It goes without saying that if you are planning a music festival, you should be planning it more than a year out. You are basically building your own temporary city. Well, that is news to Fyre Festival's Billy McFarland. Reports continue to surface with truly unbelievable details. Serious logistical planning didn't commence until early March – less than two months before the festival. A month before the festival, the organizers did not have toilets or showers. Not only that, they were out of money to hire a supplier and a barge to get those toilets and showers to the island. Even worse, McFarland didn't seem to realize that an island with little to no infrastructure would require having everything shipped in. I guess he thought it would all just materialize out of thin air.
It is rather shocking to learn that festival organizers contacted a toilet and shower supplier in APRIL – a week or so before tens of thousands of revelers were arriving to party on yachts with models as they had been promised by the Fyre Festival's advertising. Those toilet and shower suppliers told McFarland and his people that there was no way on earth they could get the required supplies through customs in time for the festival, that takes weeks.
Even if McFarland had been able to get the equipment to the island in time, he didn't have the infrastructure to support it and he also had no understanding of what it took to get the supplies the festival needed to the remote island. Reportedly, they said:
"Don't worry about customs; it's only for a weekend, you don't have to worry about customs."
We all know how well that turned out for McFarland's ill-fated festival. On Saturday, April 29, Bahamian customs officials shut down the festival.
ABC News reported the following quote from the Bahamian Ministry of Tourism:
"Customs has the area on lock down because Billy has not paid Customs duty taxes on the items that he imported."
The thing is, there's no way that McFarland didn't know he was in big trouble. Countless numbers of former Fyre Festival employees have spoken out and detailed how everyone knew months in advance that the festival would not be able to deliver on the majority of its promises. This wouldn't be the luxe yacht-setting lifestyle experience advertised. McFarland and his investors had nothing to offer except slick, glossy advertising featuring models.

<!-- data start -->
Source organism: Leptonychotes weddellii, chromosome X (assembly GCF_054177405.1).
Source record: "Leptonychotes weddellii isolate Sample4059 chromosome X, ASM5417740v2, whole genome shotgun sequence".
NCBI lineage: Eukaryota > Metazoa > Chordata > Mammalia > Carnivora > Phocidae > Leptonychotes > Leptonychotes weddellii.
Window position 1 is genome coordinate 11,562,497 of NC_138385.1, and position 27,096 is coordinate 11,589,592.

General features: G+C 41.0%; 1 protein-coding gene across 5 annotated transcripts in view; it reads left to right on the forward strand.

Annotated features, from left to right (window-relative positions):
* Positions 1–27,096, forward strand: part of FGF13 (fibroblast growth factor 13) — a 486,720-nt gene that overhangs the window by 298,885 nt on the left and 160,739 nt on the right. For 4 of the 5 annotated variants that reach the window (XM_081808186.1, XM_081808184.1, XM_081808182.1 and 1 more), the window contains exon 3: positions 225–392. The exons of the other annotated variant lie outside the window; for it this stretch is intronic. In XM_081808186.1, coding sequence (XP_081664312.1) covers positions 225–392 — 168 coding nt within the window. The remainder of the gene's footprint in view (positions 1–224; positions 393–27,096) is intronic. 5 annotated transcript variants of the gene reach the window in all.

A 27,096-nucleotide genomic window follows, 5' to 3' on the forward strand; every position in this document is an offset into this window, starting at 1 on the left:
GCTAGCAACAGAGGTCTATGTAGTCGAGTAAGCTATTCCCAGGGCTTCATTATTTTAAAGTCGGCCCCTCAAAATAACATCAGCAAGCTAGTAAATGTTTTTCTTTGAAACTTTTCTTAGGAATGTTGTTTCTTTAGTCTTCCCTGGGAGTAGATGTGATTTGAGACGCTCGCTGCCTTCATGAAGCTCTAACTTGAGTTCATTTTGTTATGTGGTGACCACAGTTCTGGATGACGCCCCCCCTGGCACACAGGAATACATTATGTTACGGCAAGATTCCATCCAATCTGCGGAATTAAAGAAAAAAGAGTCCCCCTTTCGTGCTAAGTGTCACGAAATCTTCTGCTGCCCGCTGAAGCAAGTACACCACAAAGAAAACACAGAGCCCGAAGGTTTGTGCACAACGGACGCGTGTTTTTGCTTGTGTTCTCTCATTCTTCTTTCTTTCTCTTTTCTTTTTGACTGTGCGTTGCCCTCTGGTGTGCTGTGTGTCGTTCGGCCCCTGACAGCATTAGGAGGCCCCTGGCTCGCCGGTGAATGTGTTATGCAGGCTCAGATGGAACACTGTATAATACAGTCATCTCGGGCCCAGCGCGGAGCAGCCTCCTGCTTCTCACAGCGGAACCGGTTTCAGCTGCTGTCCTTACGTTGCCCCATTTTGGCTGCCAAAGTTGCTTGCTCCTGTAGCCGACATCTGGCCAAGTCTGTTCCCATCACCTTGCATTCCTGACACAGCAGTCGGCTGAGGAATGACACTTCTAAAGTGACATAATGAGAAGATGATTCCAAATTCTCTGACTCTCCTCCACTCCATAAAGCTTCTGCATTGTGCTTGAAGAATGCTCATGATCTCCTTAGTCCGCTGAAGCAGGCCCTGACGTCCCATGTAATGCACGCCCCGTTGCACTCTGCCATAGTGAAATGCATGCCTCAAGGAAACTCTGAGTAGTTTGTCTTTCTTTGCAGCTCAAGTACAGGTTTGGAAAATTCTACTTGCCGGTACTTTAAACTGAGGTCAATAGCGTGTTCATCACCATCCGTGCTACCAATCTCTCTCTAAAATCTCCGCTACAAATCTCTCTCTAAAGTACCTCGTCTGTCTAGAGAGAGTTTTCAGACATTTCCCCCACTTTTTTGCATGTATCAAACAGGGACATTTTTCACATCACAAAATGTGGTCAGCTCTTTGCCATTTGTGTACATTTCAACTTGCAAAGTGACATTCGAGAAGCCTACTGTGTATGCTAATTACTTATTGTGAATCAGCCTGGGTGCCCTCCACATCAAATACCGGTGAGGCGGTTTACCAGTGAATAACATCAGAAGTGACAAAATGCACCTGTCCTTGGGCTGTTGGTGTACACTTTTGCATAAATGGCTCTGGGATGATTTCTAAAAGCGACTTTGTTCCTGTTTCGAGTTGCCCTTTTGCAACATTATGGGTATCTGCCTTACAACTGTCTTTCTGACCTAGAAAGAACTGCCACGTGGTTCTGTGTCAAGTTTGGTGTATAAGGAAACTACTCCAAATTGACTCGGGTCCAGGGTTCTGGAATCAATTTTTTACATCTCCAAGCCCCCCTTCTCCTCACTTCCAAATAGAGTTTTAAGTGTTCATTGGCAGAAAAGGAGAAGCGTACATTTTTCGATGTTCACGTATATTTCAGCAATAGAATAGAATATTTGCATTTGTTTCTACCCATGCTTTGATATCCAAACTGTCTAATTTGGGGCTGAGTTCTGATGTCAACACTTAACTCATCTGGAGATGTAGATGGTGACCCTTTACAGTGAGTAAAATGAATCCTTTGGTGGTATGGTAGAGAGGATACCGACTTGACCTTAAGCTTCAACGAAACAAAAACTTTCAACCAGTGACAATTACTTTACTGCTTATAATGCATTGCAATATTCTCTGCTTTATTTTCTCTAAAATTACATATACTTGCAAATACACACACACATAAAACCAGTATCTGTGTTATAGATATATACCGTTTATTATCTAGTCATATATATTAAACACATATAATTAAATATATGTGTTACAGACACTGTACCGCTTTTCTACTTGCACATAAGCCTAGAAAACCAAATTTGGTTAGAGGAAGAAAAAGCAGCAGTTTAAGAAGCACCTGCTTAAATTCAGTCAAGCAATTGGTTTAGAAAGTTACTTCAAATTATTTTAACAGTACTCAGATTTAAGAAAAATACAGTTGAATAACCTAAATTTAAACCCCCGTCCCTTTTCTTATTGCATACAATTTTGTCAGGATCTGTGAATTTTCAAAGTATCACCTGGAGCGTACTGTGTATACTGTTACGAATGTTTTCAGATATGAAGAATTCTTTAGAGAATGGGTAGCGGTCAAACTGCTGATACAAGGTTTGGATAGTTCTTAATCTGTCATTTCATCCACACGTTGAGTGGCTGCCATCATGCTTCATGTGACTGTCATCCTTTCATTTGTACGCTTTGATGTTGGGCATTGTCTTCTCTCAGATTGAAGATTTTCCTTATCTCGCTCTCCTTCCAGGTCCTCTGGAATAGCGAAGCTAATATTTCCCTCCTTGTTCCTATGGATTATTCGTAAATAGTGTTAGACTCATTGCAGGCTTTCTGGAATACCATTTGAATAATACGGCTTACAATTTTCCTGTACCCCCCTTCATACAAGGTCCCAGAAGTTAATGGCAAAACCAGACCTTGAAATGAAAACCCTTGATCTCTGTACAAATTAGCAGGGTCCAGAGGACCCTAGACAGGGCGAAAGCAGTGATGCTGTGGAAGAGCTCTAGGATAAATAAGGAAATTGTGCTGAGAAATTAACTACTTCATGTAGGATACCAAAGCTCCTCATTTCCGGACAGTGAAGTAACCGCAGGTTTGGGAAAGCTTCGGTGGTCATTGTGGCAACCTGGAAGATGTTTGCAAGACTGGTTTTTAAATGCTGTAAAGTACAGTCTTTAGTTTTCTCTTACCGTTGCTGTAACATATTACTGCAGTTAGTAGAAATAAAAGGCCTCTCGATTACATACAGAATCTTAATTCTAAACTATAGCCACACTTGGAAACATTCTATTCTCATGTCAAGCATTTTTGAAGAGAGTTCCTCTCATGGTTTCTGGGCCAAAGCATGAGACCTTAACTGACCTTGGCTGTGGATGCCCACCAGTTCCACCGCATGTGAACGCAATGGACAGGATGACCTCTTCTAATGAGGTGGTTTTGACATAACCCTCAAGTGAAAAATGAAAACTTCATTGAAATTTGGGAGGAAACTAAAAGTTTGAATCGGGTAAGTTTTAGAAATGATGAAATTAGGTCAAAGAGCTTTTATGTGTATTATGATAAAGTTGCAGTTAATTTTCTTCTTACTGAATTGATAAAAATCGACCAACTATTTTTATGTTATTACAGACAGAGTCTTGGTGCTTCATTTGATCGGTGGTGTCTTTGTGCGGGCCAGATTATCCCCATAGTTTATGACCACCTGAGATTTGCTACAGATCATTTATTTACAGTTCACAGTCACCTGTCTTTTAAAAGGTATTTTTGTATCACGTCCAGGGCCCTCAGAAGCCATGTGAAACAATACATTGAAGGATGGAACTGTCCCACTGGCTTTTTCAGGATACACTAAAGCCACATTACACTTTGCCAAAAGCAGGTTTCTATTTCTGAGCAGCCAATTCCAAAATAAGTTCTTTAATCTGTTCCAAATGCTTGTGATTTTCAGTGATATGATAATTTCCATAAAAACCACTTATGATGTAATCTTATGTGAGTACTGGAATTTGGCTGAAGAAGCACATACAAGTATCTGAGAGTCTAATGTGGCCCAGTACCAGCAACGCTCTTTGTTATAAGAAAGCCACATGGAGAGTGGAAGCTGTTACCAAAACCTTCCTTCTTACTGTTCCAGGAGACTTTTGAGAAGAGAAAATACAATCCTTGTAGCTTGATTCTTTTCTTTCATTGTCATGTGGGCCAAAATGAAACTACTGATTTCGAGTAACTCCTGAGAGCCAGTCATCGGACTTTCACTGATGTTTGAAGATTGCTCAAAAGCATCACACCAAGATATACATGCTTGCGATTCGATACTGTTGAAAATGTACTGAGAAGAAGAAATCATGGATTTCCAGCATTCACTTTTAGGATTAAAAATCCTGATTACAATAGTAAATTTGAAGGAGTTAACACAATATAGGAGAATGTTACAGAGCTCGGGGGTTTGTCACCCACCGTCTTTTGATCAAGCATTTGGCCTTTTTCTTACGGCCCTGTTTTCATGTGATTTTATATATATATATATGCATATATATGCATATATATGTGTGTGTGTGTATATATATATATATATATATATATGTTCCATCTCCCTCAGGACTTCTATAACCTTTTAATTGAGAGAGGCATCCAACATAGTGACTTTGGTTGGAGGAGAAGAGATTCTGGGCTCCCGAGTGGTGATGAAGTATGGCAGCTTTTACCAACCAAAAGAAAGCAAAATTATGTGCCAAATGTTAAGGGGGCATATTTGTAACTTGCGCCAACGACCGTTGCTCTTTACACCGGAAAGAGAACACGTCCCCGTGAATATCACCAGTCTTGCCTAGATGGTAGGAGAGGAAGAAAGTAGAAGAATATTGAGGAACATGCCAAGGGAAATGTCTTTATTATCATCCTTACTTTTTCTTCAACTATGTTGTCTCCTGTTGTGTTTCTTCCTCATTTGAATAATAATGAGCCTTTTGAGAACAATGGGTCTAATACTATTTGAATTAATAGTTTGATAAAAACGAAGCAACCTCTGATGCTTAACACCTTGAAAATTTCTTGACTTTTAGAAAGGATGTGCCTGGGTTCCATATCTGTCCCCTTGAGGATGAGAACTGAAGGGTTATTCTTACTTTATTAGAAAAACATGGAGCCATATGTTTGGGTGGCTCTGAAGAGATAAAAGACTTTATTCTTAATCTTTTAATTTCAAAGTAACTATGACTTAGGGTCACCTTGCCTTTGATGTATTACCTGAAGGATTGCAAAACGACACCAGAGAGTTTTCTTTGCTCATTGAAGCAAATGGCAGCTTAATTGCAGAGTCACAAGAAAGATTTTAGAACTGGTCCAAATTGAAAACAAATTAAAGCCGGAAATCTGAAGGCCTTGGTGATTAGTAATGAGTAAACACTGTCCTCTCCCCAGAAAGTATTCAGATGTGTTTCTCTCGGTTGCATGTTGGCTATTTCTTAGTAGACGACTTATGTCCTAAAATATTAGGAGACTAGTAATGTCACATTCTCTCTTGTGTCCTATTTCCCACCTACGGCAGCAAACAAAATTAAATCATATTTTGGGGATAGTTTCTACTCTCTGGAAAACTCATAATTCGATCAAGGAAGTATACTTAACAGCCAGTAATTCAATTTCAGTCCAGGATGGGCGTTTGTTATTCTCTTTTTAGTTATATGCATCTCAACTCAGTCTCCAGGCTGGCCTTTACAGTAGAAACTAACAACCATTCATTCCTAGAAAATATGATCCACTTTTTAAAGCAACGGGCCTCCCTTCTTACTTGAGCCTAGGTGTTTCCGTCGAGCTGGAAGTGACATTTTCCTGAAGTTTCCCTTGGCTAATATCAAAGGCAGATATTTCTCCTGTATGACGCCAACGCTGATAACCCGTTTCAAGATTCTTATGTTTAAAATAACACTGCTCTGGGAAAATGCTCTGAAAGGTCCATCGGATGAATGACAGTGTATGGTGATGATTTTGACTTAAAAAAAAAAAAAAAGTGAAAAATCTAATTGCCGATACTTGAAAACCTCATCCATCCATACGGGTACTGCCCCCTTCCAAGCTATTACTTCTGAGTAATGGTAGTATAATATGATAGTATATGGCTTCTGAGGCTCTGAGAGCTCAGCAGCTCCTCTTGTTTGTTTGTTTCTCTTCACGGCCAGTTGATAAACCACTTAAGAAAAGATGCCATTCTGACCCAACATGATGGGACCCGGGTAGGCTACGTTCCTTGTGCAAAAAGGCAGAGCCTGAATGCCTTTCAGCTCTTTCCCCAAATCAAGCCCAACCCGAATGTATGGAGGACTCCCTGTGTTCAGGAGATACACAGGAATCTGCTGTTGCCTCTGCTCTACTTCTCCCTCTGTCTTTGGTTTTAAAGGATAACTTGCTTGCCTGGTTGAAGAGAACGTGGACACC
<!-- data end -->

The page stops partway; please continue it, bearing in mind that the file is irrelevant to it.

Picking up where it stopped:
Everything about the Fyre Festival was last minute. McFarland dreamed up the idea in October 2016 and decided to throw the world's douchiest party just six months later. Oh, and, this will come as no surprise now, but it was the first time McFarland ever staged an event of this size.
Knowing that, the epic failure makes more sense. Rather than ensuring his guests had toilet facilities, McFarland spent $250,000 on a single Instagram post from Kendall Jenner. He spent hundreds of thousands more on other "influencers," who were each paid at least $20,000 per post. Those posts are now the subject of a class action lawsuit. The FTV requires sponsored posts be labeled as such. Only Emily Ratajkowski labeled her Fyre Festival posts as an ad.
People who worked for the Fyre Festival describe the planning of the event as an extended frat party during spring break. McFarland would gather up some buddies and fly to the Bahamas and nearby islands every weekend. They weren't scouting locations or securing vendors, however. They were partying. And let's be clear, this was a boys club. Even in meetings, McFarland and his inner circle talked about women and what they planned to do to them in derogatory tones. One employee said that McFarland left the door to the bathroom open while he urinated so that everyone could see.